Al Pacino is opening up about his breakthrough role in “The Godfather” 50 years since its release.
Pacino, now 81, rocketed to stardom after his Oscar-nominated performance in the 1972 mafia film, a role he landed after having participated in just one movie prior, 1971’s “The Panic in Needle Park.” He was, however, a rising star in New York theater at the time and a recipient of a Tony award.
Although he will always be known as the legend who played Michael Corleone, Pacino said when director Francis Ford Coppola approached him about taking on for the role, he didn’t take it seriously.
“It just seemed so outrageous. Here I am, talking to somebody who I think is flipped out. I said, what train am I on? OK. Humor the guy. And he wanted me to do Michael. I thought, OK, I’ll go along with this. I said, yes, Francis, good. You know how they talk to you when you’re slipping? They say, ‘Yes! Of course! Yes!’ But he wasn’t. It was the truth. And then I was given the part,” Pacino said in an interview with The New York Times.
“The Godfather” premiered in New York on March 15, 1972. All this time later, it’s still the role Pacino’s most known for. But he admits his entry into superstardom isn’t what he expected nor wanted.
“It’s hard to explain in today’s world — to explain who I was at that time and the bolt of lightning that it was,” Pacino said. “I felt like, all of a sudden, some veil was lifted, and all eyes were on me. Of course, they were on others in the film. But ‘The Godfather’ gave me a new identity that was hard for me to cope with.”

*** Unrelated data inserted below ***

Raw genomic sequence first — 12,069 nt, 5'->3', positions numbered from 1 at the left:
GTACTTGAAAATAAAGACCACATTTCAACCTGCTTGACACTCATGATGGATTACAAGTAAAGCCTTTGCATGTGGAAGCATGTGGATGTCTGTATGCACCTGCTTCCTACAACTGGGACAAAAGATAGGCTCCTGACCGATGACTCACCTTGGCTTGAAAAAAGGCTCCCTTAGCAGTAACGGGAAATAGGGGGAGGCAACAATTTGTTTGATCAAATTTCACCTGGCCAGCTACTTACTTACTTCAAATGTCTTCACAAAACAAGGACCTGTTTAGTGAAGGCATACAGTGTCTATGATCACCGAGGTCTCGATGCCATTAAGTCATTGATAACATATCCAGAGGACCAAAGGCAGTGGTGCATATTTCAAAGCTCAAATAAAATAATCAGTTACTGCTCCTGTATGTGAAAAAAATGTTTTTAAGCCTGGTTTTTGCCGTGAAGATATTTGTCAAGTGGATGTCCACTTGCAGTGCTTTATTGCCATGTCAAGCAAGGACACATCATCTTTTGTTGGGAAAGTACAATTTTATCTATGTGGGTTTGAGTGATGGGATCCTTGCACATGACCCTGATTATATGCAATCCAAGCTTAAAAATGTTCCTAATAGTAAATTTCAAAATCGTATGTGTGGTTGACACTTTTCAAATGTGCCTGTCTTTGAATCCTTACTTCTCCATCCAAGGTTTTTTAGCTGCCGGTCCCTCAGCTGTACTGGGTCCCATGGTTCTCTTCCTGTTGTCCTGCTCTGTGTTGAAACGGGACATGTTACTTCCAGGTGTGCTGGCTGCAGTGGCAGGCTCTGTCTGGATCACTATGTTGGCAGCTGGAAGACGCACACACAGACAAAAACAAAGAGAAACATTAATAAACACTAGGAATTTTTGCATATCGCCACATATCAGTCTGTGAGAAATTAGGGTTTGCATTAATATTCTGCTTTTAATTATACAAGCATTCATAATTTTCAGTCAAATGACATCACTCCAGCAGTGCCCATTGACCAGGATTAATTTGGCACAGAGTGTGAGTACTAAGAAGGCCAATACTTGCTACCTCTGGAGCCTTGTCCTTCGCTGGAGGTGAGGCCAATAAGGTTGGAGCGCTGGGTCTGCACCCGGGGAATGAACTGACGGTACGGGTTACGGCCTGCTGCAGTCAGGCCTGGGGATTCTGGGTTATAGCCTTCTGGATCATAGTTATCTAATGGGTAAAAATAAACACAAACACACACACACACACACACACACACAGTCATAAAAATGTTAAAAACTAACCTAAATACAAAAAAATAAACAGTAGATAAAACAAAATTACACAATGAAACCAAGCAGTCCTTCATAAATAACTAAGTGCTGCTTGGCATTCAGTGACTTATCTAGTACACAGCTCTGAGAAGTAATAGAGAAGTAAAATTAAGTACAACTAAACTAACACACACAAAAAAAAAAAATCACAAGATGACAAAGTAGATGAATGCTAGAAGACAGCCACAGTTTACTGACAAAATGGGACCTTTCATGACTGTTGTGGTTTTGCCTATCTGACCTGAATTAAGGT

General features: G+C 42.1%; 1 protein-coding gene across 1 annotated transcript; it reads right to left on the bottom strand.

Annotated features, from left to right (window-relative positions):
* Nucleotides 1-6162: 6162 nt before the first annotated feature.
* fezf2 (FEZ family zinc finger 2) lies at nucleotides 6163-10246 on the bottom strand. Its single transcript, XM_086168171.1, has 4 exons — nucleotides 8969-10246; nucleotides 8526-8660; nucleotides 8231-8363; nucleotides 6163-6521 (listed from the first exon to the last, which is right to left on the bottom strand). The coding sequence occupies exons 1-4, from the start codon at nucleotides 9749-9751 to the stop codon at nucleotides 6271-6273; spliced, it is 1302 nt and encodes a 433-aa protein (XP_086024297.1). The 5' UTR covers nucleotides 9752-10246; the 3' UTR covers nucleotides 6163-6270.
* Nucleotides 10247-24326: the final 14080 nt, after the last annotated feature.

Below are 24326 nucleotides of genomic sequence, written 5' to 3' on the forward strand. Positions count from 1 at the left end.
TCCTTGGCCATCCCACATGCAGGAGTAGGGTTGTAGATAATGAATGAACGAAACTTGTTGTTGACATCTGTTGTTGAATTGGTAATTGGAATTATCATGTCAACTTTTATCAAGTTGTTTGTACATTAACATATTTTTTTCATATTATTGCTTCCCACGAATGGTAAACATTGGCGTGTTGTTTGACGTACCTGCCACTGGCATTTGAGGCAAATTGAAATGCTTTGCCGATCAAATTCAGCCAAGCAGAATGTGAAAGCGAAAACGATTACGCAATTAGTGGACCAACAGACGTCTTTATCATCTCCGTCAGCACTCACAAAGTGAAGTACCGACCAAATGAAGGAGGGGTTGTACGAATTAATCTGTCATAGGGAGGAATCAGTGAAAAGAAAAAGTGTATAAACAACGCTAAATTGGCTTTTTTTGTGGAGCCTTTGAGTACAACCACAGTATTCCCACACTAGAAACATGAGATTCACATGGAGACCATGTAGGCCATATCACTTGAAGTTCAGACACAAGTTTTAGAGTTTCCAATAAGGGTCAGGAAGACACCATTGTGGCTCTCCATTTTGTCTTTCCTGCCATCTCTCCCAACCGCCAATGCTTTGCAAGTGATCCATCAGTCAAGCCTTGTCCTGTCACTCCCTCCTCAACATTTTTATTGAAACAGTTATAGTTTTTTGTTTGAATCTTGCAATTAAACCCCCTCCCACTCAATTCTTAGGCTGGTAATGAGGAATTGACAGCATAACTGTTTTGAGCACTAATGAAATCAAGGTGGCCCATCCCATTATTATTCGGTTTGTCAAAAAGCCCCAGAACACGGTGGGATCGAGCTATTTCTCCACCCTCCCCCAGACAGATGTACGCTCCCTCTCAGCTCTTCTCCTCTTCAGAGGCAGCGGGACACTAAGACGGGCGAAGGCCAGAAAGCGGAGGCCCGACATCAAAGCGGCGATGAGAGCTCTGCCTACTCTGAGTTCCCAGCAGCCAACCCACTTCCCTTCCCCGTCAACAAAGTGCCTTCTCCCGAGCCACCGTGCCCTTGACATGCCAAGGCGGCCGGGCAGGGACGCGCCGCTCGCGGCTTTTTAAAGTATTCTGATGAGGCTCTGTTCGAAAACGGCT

“I am deeply honored by it. I really am. It’s a piece of work that I was so fortunate to be in. But it’s taken me a lifetime to accept it and move on. It’s not like I played Superman.”
Although it wasn’t apparent during the making of the “The Godfather” just how big the film would be, Pacino recalled a memory that made him realize it’d be a hit.
“So, I’m going back to my camper. And there, sitting on a tombstone, is Francis Ford Coppola, weeping like a baby. Profusely crying. And I went up to him and I said, Francis, what’s wrong? What happened? He says, “They won’t give me another shot.” Meaning, they wouldn’t allow him to film another setup. And I thought: OK. I guess I’m in a good film here. Because he had this kind of passion and there it is,” he recalled.
Whether he expected it or not, Pacino would go on to score his first Academy Award nomination for the film. Boldly, he didn’t attend the ceremony. He said it had nothing to do with taking a stand or a disagreement for the award for which he was nominated (supporting actor).
Instead, he said he skipped the ceremony because he was “somewhat, more or less, rebellious” at the time.
“I did go back for others. But I didn’t go to them early on. It was the tradition,” he said, adding that Marlon Brando took it one step farther when he actually “gave back the Oscar.”
Plus, reaching that deal of fame at a young age would take some getting used to, he suggested.
“I was young in terms of the newness of all this. It was the old shot-out-of-a-cannon syndrome. And it’s connected to drugs and those kinds of things, which I was engaged in back there, and I think that had a lot to do with it. I was just unaware of things back then.